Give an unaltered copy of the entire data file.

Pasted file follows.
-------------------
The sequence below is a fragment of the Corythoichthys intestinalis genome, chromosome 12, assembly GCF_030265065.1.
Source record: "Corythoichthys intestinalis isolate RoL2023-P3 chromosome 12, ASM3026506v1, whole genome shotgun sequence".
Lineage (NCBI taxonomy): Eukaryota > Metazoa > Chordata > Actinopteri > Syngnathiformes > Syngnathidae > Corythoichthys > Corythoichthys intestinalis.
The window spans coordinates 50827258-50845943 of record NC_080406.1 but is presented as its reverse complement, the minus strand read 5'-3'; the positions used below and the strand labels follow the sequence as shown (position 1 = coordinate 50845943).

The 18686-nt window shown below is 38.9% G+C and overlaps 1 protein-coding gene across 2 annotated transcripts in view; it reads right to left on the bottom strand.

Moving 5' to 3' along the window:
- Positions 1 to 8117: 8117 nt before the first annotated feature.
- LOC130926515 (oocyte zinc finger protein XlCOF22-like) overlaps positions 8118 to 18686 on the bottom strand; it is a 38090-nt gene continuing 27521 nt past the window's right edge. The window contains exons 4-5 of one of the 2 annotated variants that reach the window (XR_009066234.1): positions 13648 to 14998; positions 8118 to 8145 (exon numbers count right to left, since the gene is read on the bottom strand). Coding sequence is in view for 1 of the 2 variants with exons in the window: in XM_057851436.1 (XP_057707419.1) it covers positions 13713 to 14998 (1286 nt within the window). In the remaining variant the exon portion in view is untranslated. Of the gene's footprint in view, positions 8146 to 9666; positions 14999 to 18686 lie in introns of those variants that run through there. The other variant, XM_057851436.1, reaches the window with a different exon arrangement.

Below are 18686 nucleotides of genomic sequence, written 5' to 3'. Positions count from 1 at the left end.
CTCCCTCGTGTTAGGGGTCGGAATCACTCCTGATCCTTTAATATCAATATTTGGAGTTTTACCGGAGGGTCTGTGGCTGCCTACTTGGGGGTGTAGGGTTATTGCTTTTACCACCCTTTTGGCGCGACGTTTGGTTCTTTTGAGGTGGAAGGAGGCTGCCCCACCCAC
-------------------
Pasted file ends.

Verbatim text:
The sequence below is a fragment of the Corythoichthys intestinalis genome, chromosome 12, assembly GCF_030265065.1.
Source record: "Corythoichthys intestinalis isolate RoL2023-P3 chromosome 12, ASM3026506v1, whole genome shotgun sequence".
Lineage (NCBI taxonomy): Eukaryota > Metazoa > Chordata > Actinopteri > Syngnathiformes > Syngnathidae > Corythoichthys > Corythoichthys intestinalis.
The window spans coordinates 50827258-50845943 of record NC_080406.1 but is presented as its reverse complement, the minus strand read 5'-3'; the positions used below and the strand labels follow the sequence as shown (position 1 = coordinate 50845943).

The 18686-nt window shown below is 38.9% G+C and overlaps 1 protein-coding gene across 2 annotated transcripts in view; it reads right to left on the bottom strand.

Moving 5' to 3' along the window:
- Positions 1 to 8117: 8117 nt before the first annotated feature.
- LOC130926515 (oocyte zinc finger protein XlCOF22-like) overlaps positions 8118 to 18686 on the bottom strand; it is a 38090-nt gene continuing 27521 nt past the window's right edge. The window contains exons 4-5 of one of the 2 annotated variants that reach the window (XR_009066234.1): positions 13648 to 14998; positions 8118 to 8145 (exon numbers count right to left, since the gene is read on the bottom strand). Coding sequence is in view for 1 of the 2 variants with exons in the window: in XM_057851436.1 (XP_057707419.1) it covers positions 13713 to 14998 (1286 nt within the window). In the remaining variant the exon portion in view is untranslated. Of the gene's footprint in view, positions 8146 to 9666; positions 14999 to 18686 lie in introns of those variants that run through there. The other variant, XM_057851436.1, reaches the window with a different exon arrangement.

Below are 18686 nucleotides of genomic sequence, written 5' to 3'. Positions count from 1 at the left end.
CTCCCTCGTGTTAGGGGTCGGAATCACTCCTGATCCTTTAATATCAATATTTGGAGTTTTACCGGAGGGTCTGTGGCTGCCTACTTGGGGGTGTAGGGTTATTGCTTTTACCACCCTTTTGGCGCGACGTTTGGTTCTTTTGAGGTGGAAGGAGGCTGCCCCACCCAC